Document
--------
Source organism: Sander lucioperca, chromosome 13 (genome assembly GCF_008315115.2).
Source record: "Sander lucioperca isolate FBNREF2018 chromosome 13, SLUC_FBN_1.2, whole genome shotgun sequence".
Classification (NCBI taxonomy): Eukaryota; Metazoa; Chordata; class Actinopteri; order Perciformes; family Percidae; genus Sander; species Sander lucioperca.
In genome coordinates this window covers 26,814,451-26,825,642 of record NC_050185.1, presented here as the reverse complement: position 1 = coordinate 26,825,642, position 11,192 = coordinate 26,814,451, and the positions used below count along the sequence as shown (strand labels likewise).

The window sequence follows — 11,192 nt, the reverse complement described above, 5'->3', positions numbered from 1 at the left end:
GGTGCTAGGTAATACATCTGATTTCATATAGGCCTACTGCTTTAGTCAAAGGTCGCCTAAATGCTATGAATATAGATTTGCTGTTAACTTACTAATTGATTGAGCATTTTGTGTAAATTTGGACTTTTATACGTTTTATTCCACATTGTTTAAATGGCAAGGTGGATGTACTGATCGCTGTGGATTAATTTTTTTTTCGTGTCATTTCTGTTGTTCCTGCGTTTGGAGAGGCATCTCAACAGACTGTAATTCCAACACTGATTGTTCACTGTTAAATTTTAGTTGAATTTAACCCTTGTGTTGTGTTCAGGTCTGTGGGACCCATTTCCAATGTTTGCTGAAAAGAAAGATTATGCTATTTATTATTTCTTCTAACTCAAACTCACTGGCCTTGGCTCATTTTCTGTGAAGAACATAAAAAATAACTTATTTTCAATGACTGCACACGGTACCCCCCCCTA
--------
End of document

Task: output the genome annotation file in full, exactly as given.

Source organism: Sander lucioperca, chromosome 13 (genome assembly GCF_008315115.2).
Source record: "Sander lucioperca isolate FBNREF2018 chromosome 13, SLUC_FBN_1.2, whole genome shotgun sequence".
Classification (NCBI taxonomy): Eukaryota; Metazoa; Chordata; class Actinopteri; order Perciformes; family Percidae; genus Sander; species Sander lucioperca.
In genome coordinates this window covers 26,814,451-26,825,642 of record NC_050185.1, presented here as the reverse complement: position 1 = coordinate 26,825,642, position 11,192 = coordinate 26,814,451, and the positions used below count along the sequence as shown (strand labels likewise).

The window sequence follows — 11,192 nt, the reverse complement described above, 5'->3', positions numbered from 1 at the left end:
GGTGCTAGGTAATACATCTGATTTCATATAGGCCTACTGCTTTAGTCAAAGGTCGCCTAAATGCTATGAATATAGATTTGCTGTTAACTTACTAATTGATTGAGCATTTTGTGTAAATTTGGACTTTTATACGTTTTATTCCACATTGTTTAAATGGCAAGGTGGATGTACTGATCGCTGTGGATTAATTTTTTTTTCGTGTCATTTCTGTTGTTCCTGCGTTTGGAGAGGCATCTCAACAGACTGTAATTCCAACACTGATTGTTCACTGTTAAATTTTAGTTGAATTTAACCCTTGTGTTGTGTTCAGGTCTGTGGGACCCATTTCCAATGTTTGCTGAAAAGAAAGATTATGCTATTTATTATTTCTTCTAACTCAAACTCACTGGCCTTGGCTCATTTTCTGTGAAGAACATAAAAAATAACTTATTTTCAATGACTGCACACGGTACCCCCCCCTA